Diversity is an important factor, especially in groups requiring innovation. I’m not talking about gender and cultural diversity here, but more importantly diversity of viewpoints, knowledge, skills, and abilities (KSAs). At one extreme, if everyone on the team has the same KSAs, then there is no need for a team except to add more bodies to complete the same task. At the other extreme, if the KSAs and viewpoints of the team members are so radically different they may be unable to communicate and understand each other’s ideas. A balance is important here. A team should be composed of individuals who each bring some unique value to the table that may enhance or build upon others’ ideas. Some studies have shown that larger groups will generate more ideas in creative settings although there will certainly be a point at which diminishing returns begin.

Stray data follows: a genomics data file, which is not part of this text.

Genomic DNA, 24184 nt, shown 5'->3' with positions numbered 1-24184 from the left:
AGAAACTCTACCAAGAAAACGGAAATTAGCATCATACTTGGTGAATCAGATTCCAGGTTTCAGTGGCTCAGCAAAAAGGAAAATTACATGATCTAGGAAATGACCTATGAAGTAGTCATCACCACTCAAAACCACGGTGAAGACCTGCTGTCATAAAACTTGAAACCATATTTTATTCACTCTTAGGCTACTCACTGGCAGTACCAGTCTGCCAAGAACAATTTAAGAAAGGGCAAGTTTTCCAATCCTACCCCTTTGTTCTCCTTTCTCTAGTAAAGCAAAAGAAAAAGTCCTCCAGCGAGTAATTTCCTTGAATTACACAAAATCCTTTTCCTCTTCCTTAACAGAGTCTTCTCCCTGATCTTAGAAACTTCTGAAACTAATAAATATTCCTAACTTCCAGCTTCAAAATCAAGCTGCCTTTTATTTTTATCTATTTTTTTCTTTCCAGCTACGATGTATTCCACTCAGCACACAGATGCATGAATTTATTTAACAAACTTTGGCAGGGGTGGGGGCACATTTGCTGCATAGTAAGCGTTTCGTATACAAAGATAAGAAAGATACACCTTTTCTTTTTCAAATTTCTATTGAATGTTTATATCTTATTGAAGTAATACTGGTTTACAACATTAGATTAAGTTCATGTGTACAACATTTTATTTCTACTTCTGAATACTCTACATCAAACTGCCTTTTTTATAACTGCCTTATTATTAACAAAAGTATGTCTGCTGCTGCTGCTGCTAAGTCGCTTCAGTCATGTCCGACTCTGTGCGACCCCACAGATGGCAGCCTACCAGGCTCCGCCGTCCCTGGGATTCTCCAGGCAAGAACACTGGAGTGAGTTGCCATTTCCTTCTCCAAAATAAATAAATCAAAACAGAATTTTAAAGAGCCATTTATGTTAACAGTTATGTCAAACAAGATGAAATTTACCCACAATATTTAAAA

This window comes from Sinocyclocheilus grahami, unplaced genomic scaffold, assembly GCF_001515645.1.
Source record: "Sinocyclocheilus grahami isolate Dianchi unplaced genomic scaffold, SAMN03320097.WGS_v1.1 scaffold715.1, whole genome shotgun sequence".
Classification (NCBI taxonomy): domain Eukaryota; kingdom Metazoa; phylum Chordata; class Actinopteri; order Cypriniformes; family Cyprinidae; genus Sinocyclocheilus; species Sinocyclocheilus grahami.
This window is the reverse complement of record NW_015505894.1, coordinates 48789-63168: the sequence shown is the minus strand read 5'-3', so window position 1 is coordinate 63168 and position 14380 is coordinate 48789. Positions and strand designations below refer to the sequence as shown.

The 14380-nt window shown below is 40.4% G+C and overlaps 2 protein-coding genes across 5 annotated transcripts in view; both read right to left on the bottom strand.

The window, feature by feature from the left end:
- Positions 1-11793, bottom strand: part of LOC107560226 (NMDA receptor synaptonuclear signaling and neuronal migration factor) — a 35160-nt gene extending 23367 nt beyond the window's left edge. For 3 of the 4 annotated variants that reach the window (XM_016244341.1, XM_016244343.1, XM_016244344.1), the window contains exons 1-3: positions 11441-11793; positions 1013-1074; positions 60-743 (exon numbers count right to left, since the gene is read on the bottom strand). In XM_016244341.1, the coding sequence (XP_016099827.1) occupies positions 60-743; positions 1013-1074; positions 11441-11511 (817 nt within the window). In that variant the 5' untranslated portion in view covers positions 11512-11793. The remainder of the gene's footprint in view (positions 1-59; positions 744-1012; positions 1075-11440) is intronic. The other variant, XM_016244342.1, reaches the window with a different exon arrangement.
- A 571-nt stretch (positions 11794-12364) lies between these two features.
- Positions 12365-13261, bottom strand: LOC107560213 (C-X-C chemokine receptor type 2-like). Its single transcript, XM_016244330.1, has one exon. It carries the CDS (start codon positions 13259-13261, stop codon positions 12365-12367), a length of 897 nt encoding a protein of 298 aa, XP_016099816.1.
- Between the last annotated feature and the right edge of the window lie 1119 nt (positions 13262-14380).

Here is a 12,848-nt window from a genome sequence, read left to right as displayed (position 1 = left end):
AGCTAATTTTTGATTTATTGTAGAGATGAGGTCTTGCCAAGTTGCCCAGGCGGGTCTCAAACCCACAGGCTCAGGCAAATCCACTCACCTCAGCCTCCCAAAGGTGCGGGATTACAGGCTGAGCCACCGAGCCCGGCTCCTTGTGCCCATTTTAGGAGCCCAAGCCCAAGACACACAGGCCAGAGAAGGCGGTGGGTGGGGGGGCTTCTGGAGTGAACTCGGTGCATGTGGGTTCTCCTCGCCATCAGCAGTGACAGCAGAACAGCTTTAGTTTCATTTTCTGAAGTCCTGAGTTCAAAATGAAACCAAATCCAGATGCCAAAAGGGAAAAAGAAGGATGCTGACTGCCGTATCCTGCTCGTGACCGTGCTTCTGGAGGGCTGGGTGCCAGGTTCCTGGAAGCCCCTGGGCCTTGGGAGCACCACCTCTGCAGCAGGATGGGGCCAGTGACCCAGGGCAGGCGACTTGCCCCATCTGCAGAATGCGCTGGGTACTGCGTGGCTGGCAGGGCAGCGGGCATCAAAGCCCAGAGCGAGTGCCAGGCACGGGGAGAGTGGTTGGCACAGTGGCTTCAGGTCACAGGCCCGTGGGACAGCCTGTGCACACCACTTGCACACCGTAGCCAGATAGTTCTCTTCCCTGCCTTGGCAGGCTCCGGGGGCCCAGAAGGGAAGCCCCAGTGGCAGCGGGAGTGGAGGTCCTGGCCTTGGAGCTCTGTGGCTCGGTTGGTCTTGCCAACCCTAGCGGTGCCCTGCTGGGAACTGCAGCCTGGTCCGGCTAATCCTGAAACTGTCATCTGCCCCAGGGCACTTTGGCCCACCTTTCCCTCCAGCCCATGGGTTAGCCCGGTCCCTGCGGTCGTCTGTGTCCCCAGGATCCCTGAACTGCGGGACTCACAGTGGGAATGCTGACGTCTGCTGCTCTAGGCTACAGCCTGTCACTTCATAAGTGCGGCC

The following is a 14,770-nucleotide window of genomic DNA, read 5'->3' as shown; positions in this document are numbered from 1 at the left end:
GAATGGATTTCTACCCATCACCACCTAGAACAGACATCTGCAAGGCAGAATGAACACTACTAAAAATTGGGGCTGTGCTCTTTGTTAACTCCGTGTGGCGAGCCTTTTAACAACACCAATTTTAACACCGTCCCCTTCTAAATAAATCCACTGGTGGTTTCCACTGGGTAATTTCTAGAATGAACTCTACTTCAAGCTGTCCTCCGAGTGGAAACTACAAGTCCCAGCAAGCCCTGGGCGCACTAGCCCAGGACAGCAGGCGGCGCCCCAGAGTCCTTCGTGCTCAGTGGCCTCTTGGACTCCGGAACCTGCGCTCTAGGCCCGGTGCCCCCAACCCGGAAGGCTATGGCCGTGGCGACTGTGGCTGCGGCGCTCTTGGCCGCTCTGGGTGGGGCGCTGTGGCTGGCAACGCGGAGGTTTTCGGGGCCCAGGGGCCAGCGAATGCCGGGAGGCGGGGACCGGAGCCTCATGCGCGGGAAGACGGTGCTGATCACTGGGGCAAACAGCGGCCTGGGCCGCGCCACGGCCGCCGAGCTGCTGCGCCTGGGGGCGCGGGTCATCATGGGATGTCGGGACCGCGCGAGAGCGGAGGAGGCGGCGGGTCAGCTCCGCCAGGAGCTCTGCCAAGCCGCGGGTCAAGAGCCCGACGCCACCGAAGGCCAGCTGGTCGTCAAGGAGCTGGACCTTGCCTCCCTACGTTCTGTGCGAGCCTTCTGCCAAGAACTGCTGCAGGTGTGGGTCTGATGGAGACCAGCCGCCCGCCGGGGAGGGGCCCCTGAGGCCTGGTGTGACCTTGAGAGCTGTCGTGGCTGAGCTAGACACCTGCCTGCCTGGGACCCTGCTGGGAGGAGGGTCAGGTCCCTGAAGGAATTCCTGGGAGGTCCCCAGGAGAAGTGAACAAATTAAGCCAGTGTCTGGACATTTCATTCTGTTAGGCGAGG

As you build your team, as always, begin with your goals and determine the knowledge, skills, and abilities you will need. Then make an estimate of the number of people the tasks will require and where the people will be located. This will determine the types of communication channels you will need to put into place. Determine the stages of your project and the processes you will need, and how much time you wish to devote to agreeing on and creating the processes. Don’t be afraid to re-evaluate these decisions along the way and make adjustments as appropriate.


  • Natural team size ranges from about six to 50
  • Small teams are likely required to focus on very specific tasks
  • Determine the knowledge, skills, and abilities required, and then the number of team members
  • Allow the team to create the communication channels they feel are needed
  • Become aware of the amount of time spent on team processes vs. task and adjust as appropriate

Keywords: leadership, I/O psychology, industrial and organizational psychology, team size, team diversity, communication, process


  • Bales, R. F. (1953). The equilibrium process in small groups. In T. Parson, R. F. Bales, & E. A. Shils (Eds.), Working Papers in the Theory of Action (pp. 111-161). Glencoe, IL: Free Press.